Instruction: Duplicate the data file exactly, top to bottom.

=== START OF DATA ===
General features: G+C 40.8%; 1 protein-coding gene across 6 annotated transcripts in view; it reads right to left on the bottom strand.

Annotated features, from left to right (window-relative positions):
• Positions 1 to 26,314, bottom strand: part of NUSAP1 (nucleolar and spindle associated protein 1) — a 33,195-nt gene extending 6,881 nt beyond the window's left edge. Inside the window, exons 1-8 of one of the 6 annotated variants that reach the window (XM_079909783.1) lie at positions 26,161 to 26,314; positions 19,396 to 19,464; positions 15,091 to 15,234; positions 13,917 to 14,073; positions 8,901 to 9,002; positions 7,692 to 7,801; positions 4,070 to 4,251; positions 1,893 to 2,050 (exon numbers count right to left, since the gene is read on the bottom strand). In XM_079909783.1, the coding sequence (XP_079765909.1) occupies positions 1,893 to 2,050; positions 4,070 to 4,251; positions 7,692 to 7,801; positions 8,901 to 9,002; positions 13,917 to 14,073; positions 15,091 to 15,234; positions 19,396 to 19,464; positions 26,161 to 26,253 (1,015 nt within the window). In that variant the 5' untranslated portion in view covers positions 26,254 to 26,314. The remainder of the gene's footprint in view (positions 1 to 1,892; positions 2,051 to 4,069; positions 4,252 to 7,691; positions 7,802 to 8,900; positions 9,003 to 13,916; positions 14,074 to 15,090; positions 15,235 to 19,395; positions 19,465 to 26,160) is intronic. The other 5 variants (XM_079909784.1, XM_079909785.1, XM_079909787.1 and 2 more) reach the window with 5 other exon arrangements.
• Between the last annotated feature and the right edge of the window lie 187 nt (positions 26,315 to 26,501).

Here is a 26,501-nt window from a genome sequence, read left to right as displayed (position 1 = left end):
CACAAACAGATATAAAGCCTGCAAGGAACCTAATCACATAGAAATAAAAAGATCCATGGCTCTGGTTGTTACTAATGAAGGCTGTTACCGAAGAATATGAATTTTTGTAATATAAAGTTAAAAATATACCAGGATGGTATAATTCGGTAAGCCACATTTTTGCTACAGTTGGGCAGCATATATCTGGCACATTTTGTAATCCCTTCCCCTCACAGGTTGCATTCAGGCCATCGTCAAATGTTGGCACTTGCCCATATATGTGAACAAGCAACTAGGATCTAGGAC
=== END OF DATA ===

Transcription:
General features: G+C 40.8%; 1 protein-coding gene across 6 annotated transcripts in view; it reads right to left on the bottom strand.

Annotated features, from left to right (window-relative positions):
• Positions 1 to 26,314, bottom strand: part of NUSAP1 (nucleolar and spindle associated protein 1) — a 33,195-nt gene extending 6,881 nt beyond the window's left edge. Inside the window, exons 1-8 of one of the 6 annotated variants that reach the window (XM_079909783.1) lie at positions 26,161 to 26,314; positions 19,396 to 19,464; positions 15,091 to 15,234; positions 13,917 to 14,073; positions 8,901 to 9,002; positions 7,692 to 7,801; positions 4,070 to 4,251; positions 1,893 to 2,050 (exon numbers count right to left, since the gene is read on the bottom strand). In XM_079909783.1, the coding sequence (XP_079765909.1) occupies positions 1,893 to 2,050; positions 4,070 to 4,251; positions 7,692 to 7,801; positions 8,901 to 9,002; positions 13,917 to 14,073; positions 15,091 to 15,234; positions 19,396 to 19,464; positions 26,161 to 26,253 (1,015 nt within the window). In that variant the 5' untranslated portion in view covers positions 26,254 to 26,314. The remainder of the gene's footprint in view (positions 1 to 1,892; positions 2,051 to 4,069; positions 4,252 to 7,691; positions 7,802 to 8,900; positions 9,003 to 13,916; positions 14,074 to 15,090; positions 15,235 to 19,395; positions 19,465 to 26,160) is intronic. The other 5 variants (XM_079909784.1, XM_079909785.1, XM_079909787.1 and 2 more) reach the window with 5 other exon arrangements.
• Between the last annotated feature and the right edge of the window lie 187 nt (positions 26,315 to 26,501).

Here is a 26,501-nt window from a genome sequence, read left to right as displayed (position 1 = left end):
CACAAACAGATATAAAGCCTGCAAGGAACCTAATCACATAGAAATAAAAAGATCCATGGCTCTGGTTGTTACTAATGAAGGCTGTTACCGAAGAATATGAATTTTTGTAATATAAAGTTAAAAATATACCAGGATGGTATAATTCGGTAAGCCACATTTTTGCTACAGTTGGGCAGCATATATCTGGCACATTTTGTAATCCCTTCCCCTCACAGGTTGCATTCAGGCCATCGTCAAATGTTGGCACTTGCCCATATATGTGAACAAGCAACTAGGATCTAGGAC